Democrat and Chronicle from Rochester, New York on December 20, 1985 · Page 3
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Democrat and Chronicle from Rochester, New York · Page 3

Rochester, New York
Issue Date:
Friday, December 20, 1985
Page 3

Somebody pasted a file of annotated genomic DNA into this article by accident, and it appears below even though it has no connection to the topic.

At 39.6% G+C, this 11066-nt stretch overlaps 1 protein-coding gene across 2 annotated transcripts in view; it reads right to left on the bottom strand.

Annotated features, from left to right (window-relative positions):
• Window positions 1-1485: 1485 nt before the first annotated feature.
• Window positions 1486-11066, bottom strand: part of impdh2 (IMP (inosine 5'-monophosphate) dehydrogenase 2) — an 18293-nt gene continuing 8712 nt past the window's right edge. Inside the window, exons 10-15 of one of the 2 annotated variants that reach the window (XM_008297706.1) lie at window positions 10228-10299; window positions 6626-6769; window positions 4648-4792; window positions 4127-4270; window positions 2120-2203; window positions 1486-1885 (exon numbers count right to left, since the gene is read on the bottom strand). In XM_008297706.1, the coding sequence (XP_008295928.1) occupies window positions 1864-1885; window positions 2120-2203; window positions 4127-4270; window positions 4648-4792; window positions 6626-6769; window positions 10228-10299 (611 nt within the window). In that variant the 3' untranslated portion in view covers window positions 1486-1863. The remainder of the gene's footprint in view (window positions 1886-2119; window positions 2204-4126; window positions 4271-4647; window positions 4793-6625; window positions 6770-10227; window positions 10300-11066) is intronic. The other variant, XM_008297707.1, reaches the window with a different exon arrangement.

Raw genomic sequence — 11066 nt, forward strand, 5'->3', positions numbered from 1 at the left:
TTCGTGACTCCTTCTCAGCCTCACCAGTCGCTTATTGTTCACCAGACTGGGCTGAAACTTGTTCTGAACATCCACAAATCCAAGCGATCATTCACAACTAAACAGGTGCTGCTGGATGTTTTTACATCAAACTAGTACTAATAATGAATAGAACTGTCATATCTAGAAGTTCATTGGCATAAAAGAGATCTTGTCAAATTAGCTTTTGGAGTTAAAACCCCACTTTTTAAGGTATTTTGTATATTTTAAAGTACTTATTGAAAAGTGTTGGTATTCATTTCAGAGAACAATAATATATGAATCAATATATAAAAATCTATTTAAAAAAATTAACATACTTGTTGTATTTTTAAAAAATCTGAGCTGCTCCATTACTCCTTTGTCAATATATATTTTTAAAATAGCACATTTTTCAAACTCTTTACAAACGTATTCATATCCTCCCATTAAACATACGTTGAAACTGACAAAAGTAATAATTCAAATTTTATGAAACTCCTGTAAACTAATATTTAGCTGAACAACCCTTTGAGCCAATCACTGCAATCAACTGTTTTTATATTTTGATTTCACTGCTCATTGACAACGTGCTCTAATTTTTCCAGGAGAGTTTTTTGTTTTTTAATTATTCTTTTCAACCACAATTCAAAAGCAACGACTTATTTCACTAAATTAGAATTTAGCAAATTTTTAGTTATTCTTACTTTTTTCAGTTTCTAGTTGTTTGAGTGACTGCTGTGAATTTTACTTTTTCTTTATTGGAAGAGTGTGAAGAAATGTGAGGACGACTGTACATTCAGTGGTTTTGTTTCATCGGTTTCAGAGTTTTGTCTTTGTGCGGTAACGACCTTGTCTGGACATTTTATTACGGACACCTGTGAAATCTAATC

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FRIDAY DECEMBER 20. 1985 ROCHESTER NEW YORK SECTIOIJ D 6B DEATHS 7B COMICS A Democrat ani (fhronirlf Lrnn nTTJ t o EO0SI0H FIGHTER A Leicester man is a bit new to the business of running a farm, but he knows the value of conserving the soil on his 360-acre dairy-farm operation. Story on 6B. Top court backs landfill restriction ' MACEDON The state's highest Court has upheld a lower court's ruling that imposed limits on the amount and source of waste brought into the Way-Dior landfill in Macedon. The state Court of Appeals handed down the decision yesterday, saying it upheld a decision issued by the Appellate Division of state Supreme Court in July on the landfill owned by Waste Management of New York Inc., said John Wilson, a lawyer for the Macedon Citizens Committee. The owner of the landfill wants to enlarge the landfill, located a mile west of Macedon Center, and increase hauling by accepting refuse from other communities, including Monroe County. The Appellate Division's decision said that a 1978 agreement between the town and Waste Management limited how much waste would go into Waymor and where it would come from, i It ruled the contract limited use of the landfill to the town and village of Macedon and the town of Walworth, along with some private haulers already serviced by the then-owner of the landfill, Alpco Inc. Phone service knocked out '. GENESEO Several thousand Gene-aeo, Livingston County, residenta were without telephone service for about two hours last night when a power converter malfunctioned. Phones with the 243 prefix went out of order shortly before 8 p.m. and residenta were unable to receive or make calls until about 10 pjn., a spokesman for the Rochester Telephone Co. said. The problem was caused by a malfunction in the switch that converts AC power to DC power in Geneseo. Money for RIT is in bill Gannett News Service WASHINGTON A catchall spending bill heading for President Reagan's desk contains $11.1 million for Rochester Institute of Technology's proposed microelectronic engineering college. The money, which a House-Senate conference committee had knocked out of an earlier appropriations bill, was added this week to a funding measure needed to keep some government agencies afloat through the end of the year. "We slipped it in," said a spokesman for Sea Alfonse M. D'Amato, R-N.Y., one of the Senate conferees in House-Senate negotiations on the $370 billion money bilL rWeVe very elated," RIT President tichard Rote said last night, "and very iiankful to Senator D'Amato for leading e way." The appropriation for RTT will pay for almost half the cost of the school's $23.5 ullion laboratory and classroom complex for microelectronic engineering. The new program is aimed at producing more nighty skilled workers in specialized engineer-tig fields. 'j The Senate approved the RIT funds list month when it accepted a D'Amato amendment providing $32 million to RTT and three other engineering schools that ave electronic engineering programs, j But the funds were eliminated during House-Senate negotiations on the 1986 appropriations for the state, justice and com-eierce departments. Two held on drug charges NEWARK State police yesterday arrested two area residents, accusing them f selling drugs to undercover officers dur- the summer. Donald D. Coleman, 29, of 33 Tillman t, Geneva., was charged with third-de- free criminal sale of a controlled sub-i itance and third-degree criminal possess-on of a controlled substance, state police : aid. Coleman is accused of selling cocaine o an officer in Clyde. ' 4 Also arrested yesterday was Mary K. '. jVest, 17, of 125 Washington St, Pal-i nyra. She was charged with fifth-degree criminal sale and fifth-degree criminal jossession of a controlled substance in i xmnection with the sale of LSD to an !fficer in Palmyra Both were arraigned before Wayne ' bounty Court Judge Carmen Parenti. Co-eman was remanded to the Wayne County Jail in lieu of $5,000 bail. West also , jvas placed in the jail on $100 bail. : Cornell gets computers f ITHACA Computer equipment ' worth $3 million has been donated to Cornell University's College of Engineering by AT&T. The gift consists of an AT&T 3B20 iuperminiaimputer, five 3B5 minicomputers, 68 3B2 desktop supermicrocom-fcuters, 40 asynchronous terminals and 56 Intelligent work stations, with free installation and a year's free maintenance, t The equipment will be used for undergraduate courses as well as major research, ' According to William B. Streett, dean of he College of Engineering. Heads chamber board ! ' John R. Riedman, president of the '. Riedman Corp. insurance company, has ', tieen elected chairman of the board of the J Rochester Area Chamber of Commerce. ' Riedman succeeds Daniel E Gill, chairman and president of Bausch & Lomb Inc. hnEi deaths Gorsline, Chester W., Canadice, Dec. 19. Lagree, Mabel, 66, Ontario, Dec. 19. Cook, Irene C, 65, Cheshire, Dec. 19. Newcomers By Bob Bickel Democrat and Chronicle CALEDONIA A box of presents found at the side of a road near Caledonia has been returned to their owners in time for Christmas. The wrapped presents, marked only with the first names of Danny Root, 5, and his 8-year-old sister, Jennifer, were turned in to Caledonia police a week ago by Richard Stein of Caledonia, who found them in a box by the side of Route 5, just outside the village. Caledonia Patrolman William Schneider said he did everything he could think of to locate the owners, including giving the story to the newspapers. Boxes of merchandise in the Geva Master Wholesalers warehouse at 1268 Lyell Ave. after it was raided by FBI yesterday. FBI busts $2.2 million 'busf-out' scheme 5-city raid includes a local warehouse By John O'Brien Democrat and Chronicle FBI agents yesterday said they uncovered a bankruptcy fraud scheme in Rochester in which a distributor of drug store merchandise apparently was preparing to bilk hundreds of manufacturers out of about $2.2 million. The Geva Master Wholesalers Inc. warehouse at 1268 Lyell Ave. was raided about 3 p.m. yesterday by FBI agents armed with search warrants in one of five alleged "bankruptcy bust-out" schemes along the East Coast. They were uncovered simultaneously by federal authorities, said Dale W. Anderson, senior resident agent of the FBI's Rochester office. The four other cities where warehouses were raided and suspects arrested yesterday were Boston, Newark, N.J., Baltimore, and Pittsburgh. No local arrests have been made, Anderson said. GMW, which set up its warehouse here in May, was on the verge of making its final shipments to retailers in the New York City area, then declaring bankruptcy and leaving between 300 and 400 manufacturers with about $2.2 million of unpaid credit, Anderson said. The equivalent of between eight and NICA 11 guilty of trespassing at Eckert's office By David Galante Democrat and Chronicle The tiny, crowded courtroom was almost festive as the so-called NICA 11 defendants and dozens of supporters waited yesterday for Rochester City Court Judge Joseph D. Valentino to take his place on the bench. Shedding bulky overcoats and wool scarves, they greeted one another with smiles and handshakes while scrambling for seats and places to lay their protest signs. Inmates locked in hearts of residents of Ossian By Bob Bicket Democrat and Chronicle OSSIAN Groveland prison guard Douglas hung up the phone in the Ossian fire hall at yesterday, turned to the five prisoners in his said, "That was Mr. Walker up the road. He say 'Merry Christmas' to you guys." Armonde Vv alker, who lives next to the fire gotten to know the prisoners when they fixed hall this summer and when they came back early this month. His call of good will confirmed what one about the town of Ossian: "Sometimes you get where they're afraid of you. Here they're not." The prison inmates were at the fire hall a party that firefighters threw to thank them for their help in remodeling the hall. The prisoners were working in Groveland's two-year-old program that sends certain prisoners into the community under guard to do com munity service work. TURN find Santa wears a blue suit and badge The only clue was the box, from a J.C. Penney store in Portsmouth, Ohio. The Portsmouth Daily Times carried the story about the lost toys, and that did it Yesterday, Schneider got a call from Melanie McClurg of South Portsmouth, Ky., who said the toys had to have been lost by her brother-in-law, Mark Root, and his wife, Patty, who had children named Danny and Jennifer, and who had recently moved from Portsmouth to Le Roy. At Schneider's request, Le Roy police visited the Roots at 14 Church St. in Le Roy and told them to see Schneider. "They moved from Ohio in a rental truck," Schneider said. "While they were looking for an apartment in Le 2. aj S S mil hi y, i Bags of litter box filler seized at the local warehouse. The FBI says the site was part of a $2.2 million scheme to defraud hundreds of manufacturers. 10 tractor-trailer loads of merchandise was being stored at the GMW warehouse, Anderson said. The company made 17 truck-load shipments to warehouses in North Lindenhurst, Allegany County, and Farmingdale, Nassau County, over the past few months, Anderson said. It seemed more like a family reunion than a day when guilt or innocence would be decided. But the chatter turned abruptly to silence. Valentino pronounced all 11 defendants, members of a local group called Nicaraguan Invasion Contingency Action, guilty of trespassing for their refusal to leave U.S. Rep. Fred J. Eckert's downtown office May 7. The handshakes became supportive embraces and the smiles changed to tears. "Shame on you!" supporter Sylvia Gasoi shouted at Valentino. "I was hoping the judge would have put aside the legalisms and understood what this was all about," she later said. "The only reason he found them guilty was TURN TO PAGE 8B Granger lunchtime charge and wanted to hall, had up the fire to finish up inmate said places yesterday for Wit - i i x 7 ste V V 'j On the trail to fitness Jim Squires of East Rochester finds out why cross-country skiing is regarded as one of the best TO PAGE 2B ? ft 7,-.--.v: - '' N!1 . Julwn H. Gonulvi Democrat and Chronicle The merchandise included health and beauty products, pharmaceuticals and "almost anything else you'd find in a discount drug store," he said. Eight people were arrested in the nationwide crackdowns, including Alfred Forman, 46, of Dix Hills, Allegany County, who was charged in the operation of Micro Distributing Inc. of Boston. The company operated from the spring of 1982 until February 1983, leaving unpaid debts of more than $1.7 million. Forman is believed to have also been involved in setting up GMW in Rochester, Anderson said. In a bankruptcy bust-out, a business begins by operating what appears to be a legitimate distribution warehouse, placing a lot of small orders with hundreds of manufacturers, and paying for the merchandise promptly to establish a good credit record, Anderson said. After a few months, the lines of credit with manufacturers are increased and the bust-out begins. Orders for merchandise are increased and the distributor stops making payments of outstanding bills, giving the creditors false excuses, Anderson said. Most of the merchandise is shipped to other locations where it cannot be traced, but some is left at the warehouse to make the company appear legitimate, Anderson said. TURN TO PAGE 8B Many 'ifs' in Befhesda sale, says state health official A possible injunction threatens hospital deal By Dick Eigenhart Democrat and Chronicle HORNELL A state Health Department official says there are a lot of "ifs" involved in the proposed sale of Bethesda Community Hospital in North Hornell to neighboring St. James Mercy Hospital. "There are a lot of things to be resolved," Health Department spokesman William Fagel of Albany said yesterday. - ..... )L. jl , .uX'40MMtt4 anmspra Roy, they stored their things with Mr. Root's brother on North Street in Caledonia. After they found a place to live, they moved everything in the brother's pickup." Schneider said Mark Root is joining his brother in the plumbing and heating business. The Roots could not be reached for comment last night "The box of toys bounced out when they went over the railroad tracks on Route 5," Schneider said. "They thought the toys had been lost or stolen in Portsmouth so they never reported them missing." The Roots came to the Caledonia Police Department yesterday, gave satisfactory proof the toys were theirs, and happily went home with all nine of the presents. Pal-Mac may seek mediator Factfinder's data could point way to teachers' pact By Craig Gordon Democrat and Chronicle PALMYRA Both sides in the Pal-myra-Macedon teachers' contract negotiations believe a new factfinder's report can help them reach an agreement, although their latest attempt Wednesday failed. A 27-page report recommended a compromise on salaries, an issue both sides have said is a sticking point in the negotiations. Brenda D. Gumbs, a factfinder for the state Public Employment Relations Board, prepared the report. Gumbs' report recommended a two-year contract with a 9 percent salary increase in the .first year, retroactive to July 1, and a 10 Bfceat increase the second year. A beginning tMchtT DOW is paid $13,480 annually. According to the report, the school district proposed a two-year contract with an 8 percent increase the first year and 7.75 percent the second. The faculty association wanted a one-year agreement with a 12 percent pay increase. The district's 170 teachers have been working without a contract since the previous one expired June 30. Contract negotiations started April 22, and Gumbs entered the talks in July after negotiators declared an impasse. The teachers have continued working under the expired contract since school started in September but have been using a "work-to-rule" action. That means they do only what is specifically required of them and forgo after-school activities they normally would organize. And while representatives of the teachers and district said yesterday they couldn't agree to Gumbs' contract recommendations in their entirety, they said they believed the report could speed an agreement. "I personally think the factfinder's report is a tool we can use to get the settlement," said Patricia Moore, president of the Palmyra-Macedon Faculty Association. "Maybe we can't accept the whole thing, but maybe we can use parts to reach a settlement." "It's going to provide the basis for further discussion," said Matthew Fletcher, TURN TO PAGE 28 SENECA BUILDING PLANS 6B "r rom our point of view, the administrative hearing is still on. There's a temporary court injunction being sought against the sale. There are several things to be settled." Bethesda directors on Monday accepted a $2 million purchase offer from St. James for the troubled 90-bed hospital. St. James wants to turn Bethesda into a 55-bed skilled nursing facility and alcoholism rehabilitation and psychiatric TURN TO PAGE 2B 4 Bfl Brink DrTHi.r4t and Chronicle . f , T T overall forms of exercise as he makes his season debut at Mendon Ponds Park yesterday.